Kenny Hill
No. 48, 42
Personal information
Born: (1958-07-25) July 25, 1958 (age 65)
Oak Grove, Louisiana, U.S.
Height:6 ft 0 in (1.83 m)
Weight:194 lb (88 kg)
Career information
High school:Oak Grove (LA)
NFL Draft:1980 / Round: 8 / Pick: 194
Career history
Career highlights and awards
Career NFL statistics
Games played:110
Fumble recoveries:8
Player stats at · PFR

Kenneth Wayne Hill (born July 25, 1958) is a former National Football League (NFL) player whose career lasted ten seasons, from 1980 until 1989. Hill played for the Oakland/Los Angeles Raiders, New York Giants, and Kansas City Chiefs and earned three Super Bowl rings, the first two with the 1980 and 1983 Raiders, the third with the 1986 New York Giants. Hill is the first and only Ivy League football athlete to have played on three Super Bowl championship teams.

Hill played college football at Yale University, coached by College Football Hall of Fame member Carmen Cozza. Hill lettered three years, amassing 1594 rushing yards on 356 carries.[1] He gained 910 yards rushing his junior year[2] and returned kickoffs and punts on special teams during three varsity seasons. Hill was named to the 1979 All-Ivy League First-team and 1978 All-Ivy League Second-team.[3] Hill majored in Molecular Biophysics and Biochemistry.[4]

Hill had signed a letter of intent to play football at Louisiana State for Charlie McClendon, another member of the College Football Hall of Fame. Hill was recruited by LSU to play defensive back. "I can't blame him for going to Yale. He's very bright," McClendon remarked. Hill turned down football scholarship offers from, among others, the football programs at Baylor, Mississippi, Mississippi State, and Tulane.[5]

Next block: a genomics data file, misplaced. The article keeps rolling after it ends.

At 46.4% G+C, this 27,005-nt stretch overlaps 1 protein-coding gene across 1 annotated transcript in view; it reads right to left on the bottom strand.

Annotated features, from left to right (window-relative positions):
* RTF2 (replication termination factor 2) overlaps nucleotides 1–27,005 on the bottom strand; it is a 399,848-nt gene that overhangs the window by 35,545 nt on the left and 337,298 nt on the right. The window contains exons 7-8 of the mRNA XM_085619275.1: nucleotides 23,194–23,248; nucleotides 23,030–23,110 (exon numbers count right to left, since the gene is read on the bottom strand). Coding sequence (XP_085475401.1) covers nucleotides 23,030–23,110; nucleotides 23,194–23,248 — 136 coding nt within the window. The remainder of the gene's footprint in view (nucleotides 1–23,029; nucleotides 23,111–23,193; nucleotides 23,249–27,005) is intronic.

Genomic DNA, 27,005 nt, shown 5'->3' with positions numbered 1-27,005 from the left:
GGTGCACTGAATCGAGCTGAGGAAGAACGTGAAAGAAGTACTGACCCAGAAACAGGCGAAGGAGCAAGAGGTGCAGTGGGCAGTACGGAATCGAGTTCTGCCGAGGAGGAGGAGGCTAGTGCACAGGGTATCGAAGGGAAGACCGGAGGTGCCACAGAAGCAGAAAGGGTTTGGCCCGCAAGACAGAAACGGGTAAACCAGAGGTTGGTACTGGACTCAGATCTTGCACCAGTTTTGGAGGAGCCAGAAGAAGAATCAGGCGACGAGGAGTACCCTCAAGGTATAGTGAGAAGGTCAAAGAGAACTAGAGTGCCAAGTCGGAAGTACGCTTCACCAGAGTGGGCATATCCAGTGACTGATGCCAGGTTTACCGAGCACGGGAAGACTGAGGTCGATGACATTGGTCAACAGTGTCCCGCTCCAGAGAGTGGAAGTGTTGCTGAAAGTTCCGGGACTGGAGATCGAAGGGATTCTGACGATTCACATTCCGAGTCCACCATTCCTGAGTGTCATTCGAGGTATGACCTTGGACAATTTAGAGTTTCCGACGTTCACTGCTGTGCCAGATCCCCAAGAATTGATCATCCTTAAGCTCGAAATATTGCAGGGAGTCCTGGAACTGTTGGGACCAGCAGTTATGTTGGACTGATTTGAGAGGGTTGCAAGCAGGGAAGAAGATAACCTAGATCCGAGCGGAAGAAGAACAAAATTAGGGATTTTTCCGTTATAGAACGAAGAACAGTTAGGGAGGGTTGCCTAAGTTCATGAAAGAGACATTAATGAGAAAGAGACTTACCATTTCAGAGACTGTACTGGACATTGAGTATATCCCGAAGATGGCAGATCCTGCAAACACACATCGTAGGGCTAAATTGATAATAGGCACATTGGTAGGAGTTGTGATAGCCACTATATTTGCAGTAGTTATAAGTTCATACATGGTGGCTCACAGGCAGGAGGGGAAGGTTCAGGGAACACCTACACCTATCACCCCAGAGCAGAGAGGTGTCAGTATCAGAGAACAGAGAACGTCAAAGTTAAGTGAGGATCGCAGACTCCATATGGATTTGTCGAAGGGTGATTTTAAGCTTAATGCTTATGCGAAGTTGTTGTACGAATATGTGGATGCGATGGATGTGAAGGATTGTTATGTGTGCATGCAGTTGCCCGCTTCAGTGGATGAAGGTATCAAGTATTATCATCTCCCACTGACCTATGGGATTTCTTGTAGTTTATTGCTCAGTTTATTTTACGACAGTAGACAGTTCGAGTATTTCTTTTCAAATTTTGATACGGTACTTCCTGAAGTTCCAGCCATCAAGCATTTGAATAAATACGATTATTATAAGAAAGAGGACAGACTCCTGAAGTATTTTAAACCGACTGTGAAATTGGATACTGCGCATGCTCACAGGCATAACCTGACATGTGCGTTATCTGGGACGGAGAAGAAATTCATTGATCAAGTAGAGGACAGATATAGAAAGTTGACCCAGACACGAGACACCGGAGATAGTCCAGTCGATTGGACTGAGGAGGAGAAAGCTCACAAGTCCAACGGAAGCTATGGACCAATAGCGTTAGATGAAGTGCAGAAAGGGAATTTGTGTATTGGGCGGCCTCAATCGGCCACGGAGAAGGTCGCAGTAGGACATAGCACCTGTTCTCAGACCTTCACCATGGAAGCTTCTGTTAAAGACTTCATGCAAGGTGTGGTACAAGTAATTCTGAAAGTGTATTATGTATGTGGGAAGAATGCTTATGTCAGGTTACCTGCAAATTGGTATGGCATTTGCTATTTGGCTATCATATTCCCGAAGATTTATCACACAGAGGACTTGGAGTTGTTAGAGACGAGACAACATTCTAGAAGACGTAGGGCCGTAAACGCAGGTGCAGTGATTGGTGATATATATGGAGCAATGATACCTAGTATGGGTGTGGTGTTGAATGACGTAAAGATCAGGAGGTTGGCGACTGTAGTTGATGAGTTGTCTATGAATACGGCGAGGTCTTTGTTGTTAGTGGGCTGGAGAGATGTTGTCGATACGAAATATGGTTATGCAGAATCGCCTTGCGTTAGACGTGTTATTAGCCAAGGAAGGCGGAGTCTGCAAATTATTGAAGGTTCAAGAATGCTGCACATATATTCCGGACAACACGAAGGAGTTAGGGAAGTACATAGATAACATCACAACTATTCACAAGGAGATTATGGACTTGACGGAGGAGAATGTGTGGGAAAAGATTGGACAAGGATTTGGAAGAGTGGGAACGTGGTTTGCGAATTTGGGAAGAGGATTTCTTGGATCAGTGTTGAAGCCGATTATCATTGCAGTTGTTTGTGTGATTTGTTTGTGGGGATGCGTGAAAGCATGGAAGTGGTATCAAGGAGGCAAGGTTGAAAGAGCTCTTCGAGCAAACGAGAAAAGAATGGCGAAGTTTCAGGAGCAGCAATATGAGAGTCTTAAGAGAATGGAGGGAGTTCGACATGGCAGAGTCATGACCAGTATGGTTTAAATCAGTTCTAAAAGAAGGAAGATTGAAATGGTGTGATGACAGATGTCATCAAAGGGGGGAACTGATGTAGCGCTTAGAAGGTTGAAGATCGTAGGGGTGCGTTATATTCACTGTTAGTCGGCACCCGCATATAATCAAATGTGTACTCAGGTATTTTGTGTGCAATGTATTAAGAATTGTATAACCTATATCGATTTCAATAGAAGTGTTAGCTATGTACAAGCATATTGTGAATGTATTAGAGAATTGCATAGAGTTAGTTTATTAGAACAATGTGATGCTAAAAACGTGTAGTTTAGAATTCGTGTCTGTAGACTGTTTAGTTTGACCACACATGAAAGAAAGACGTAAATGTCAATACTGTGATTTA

Hill, a varsity track letterwinner at Yale for Coach Lee Calhoun, had been timed at 4.46 in the forty yard dash, and 9.7 in the 100 yard dash in college. Calhoun thought Hill could run a 9.5 in the 100 if he concentrated on track.[6]

Hill, like former Yale football athletes Don Martin, Dick Jauron and fellow Super Bowl champion Gary Fencik, converted successfully to defensive back in the NFL from running back or wide receiver.[7]


  1. ^ http://www.sports Archived 2013-08-17 at the Wayback Machine
  2. ^ Yale University Official Football Program, October 27, 1979, Pennsylvania Vs. Yale, "A New Pro Prospect Named Hill", pg. 15, by line Jon Stein, The New Haven Register
  3. ^ Harvard Crimson, "It's All-Ivy Time", November 28, 1978, by line John Donley
  4. ^ Bernstein, Mark F (2001). Football: The Ivy League Origins of an American Obsession. University of Pennsylvania Press. p. 243. ISBN 9780812236279. Retrieved 27 February 2016.
  5. ^ 1979 Pennsylvania Vs. Yale program, pg.15
  6. ^ "Lee Calhoun, 56, a Star Hurdler". The New York Times. 22 June 1989.
  7. ^ 1979 Pennsylvania Vs. Yale program, pg.15